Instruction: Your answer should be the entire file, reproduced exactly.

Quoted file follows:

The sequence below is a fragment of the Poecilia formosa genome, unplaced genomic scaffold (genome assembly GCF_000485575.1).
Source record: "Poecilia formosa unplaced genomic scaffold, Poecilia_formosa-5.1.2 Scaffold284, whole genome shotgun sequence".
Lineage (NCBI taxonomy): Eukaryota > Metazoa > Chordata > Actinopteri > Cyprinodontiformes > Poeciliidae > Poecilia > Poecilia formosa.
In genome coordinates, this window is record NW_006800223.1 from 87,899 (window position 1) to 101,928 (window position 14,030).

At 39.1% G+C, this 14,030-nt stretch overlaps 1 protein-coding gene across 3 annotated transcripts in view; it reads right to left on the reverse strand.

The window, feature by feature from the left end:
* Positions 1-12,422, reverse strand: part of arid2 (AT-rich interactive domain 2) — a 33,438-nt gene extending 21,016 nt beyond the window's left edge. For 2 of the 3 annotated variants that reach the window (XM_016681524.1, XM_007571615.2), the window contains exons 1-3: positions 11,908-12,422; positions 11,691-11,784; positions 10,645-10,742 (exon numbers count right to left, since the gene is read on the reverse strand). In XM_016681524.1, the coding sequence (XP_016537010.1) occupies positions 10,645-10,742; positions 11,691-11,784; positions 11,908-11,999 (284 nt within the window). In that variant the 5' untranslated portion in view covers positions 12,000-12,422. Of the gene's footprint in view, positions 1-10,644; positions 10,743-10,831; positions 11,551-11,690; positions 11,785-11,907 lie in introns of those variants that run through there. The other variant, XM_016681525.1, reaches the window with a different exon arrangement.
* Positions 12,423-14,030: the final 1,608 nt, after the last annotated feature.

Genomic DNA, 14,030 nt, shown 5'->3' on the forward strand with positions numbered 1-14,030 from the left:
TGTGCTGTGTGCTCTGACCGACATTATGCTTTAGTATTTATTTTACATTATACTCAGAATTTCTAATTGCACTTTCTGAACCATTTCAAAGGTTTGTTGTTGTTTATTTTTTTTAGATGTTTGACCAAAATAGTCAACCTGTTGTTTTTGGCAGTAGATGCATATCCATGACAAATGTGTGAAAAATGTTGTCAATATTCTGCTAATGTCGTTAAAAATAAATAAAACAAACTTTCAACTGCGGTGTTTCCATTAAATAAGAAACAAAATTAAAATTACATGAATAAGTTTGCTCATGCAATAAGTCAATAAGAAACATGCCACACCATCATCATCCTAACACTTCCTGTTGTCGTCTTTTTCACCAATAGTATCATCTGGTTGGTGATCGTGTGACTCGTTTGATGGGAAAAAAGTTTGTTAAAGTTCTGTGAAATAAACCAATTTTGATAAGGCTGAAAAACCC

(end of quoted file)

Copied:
The sequence below is a fragment of the Poecilia formosa genome, unplaced genomic scaffold (genome assembly GCF_000485575.1).
Source record: "Poecilia formosa unplaced genomic scaffold, Poecilia_formosa-5.1.2 Scaffold284, whole genome shotgun sequence".
Lineage (NCBI taxonomy): Eukaryota > Metazoa > Chordata > Actinopteri > Cyprinodontiformes > Poeciliidae > Poecilia > Poecilia formosa.
In genome coordinates, this window is record NW_006800223.1 from 87,899 (window position 1) to 101,928 (window position 14,030).

At 39.1% G+C, this 14,030-nt stretch overlaps 1 protein-coding gene across 3 annotated transcripts in view; it reads right to left on the reverse strand.

The window, feature by feature from the left end:
* Positions 1-12,422, reverse strand: part of arid2 (AT-rich interactive domain 2) — a 33,438-nt gene extending 21,016 nt beyond the window's left edge. For 2 of the 3 annotated variants that reach the window (XM_016681524.1, XM_007571615.2), the window contains exons 1-3: positions 11,908-12,422; positions 11,691-11,784; positions 10,645-10,742 (exon numbers count right to left, since the gene is read on the reverse strand). In XM_016681524.1, the coding sequence (XP_016537010.1) occupies positions 10,645-10,742; positions 11,691-11,784; positions 11,908-11,999 (284 nt within the window). In that variant the 5' untranslated portion in view covers positions 12,000-12,422. Of the gene's footprint in view, positions 1-10,644; positions 10,743-10,831; positions 11,551-11,690; positions 11,785-11,907 lie in introns of those variants that run through there. The other variant, XM_016681525.1, reaches the window with a different exon arrangement.
* Positions 12,423-14,030: the final 1,608 nt, after the last annotated feature.

Genomic DNA, 14,030 nt, shown 5'->3' on the forward strand with positions numbered 1-14,030 from the left:
TGTGCTGTGTGCTCTGACCGACATTATGCTTTAGTATTTATTTTACATTATACTCAGAATTTCTAATTGCACTTTCTGAACCATTTCAAAGGTTTGTTGTTGTTTATTTTTTTTAGATGTTTGACCAAAATAGTCAACCTGTTGTTTTTGGCAGTAGATGCATATCCATGACAAATGTGTGAAAAATGTTGTCAATATTCTGCTAATGTCGTTAAAAATAAATAAAACAAACTTTCAACTGCGGTGTTTCCATTAAATAAGAAACAAAATTAAAATTACATGAATAAGTTTGCTCATGCAATAAGTCAATAAGAAACATGCCACACCATCATCATCCTAACACTTCCTGTTGTCGTCTTTTTCACCAATAGTATCATCTGGTTGGTGATCGTGTGACTCGTTTGATGGGAAAAAAGTTTGTTAAAGTTCTGTGAAATAAACCAATTTTGATAAGGCTGAAAAACCC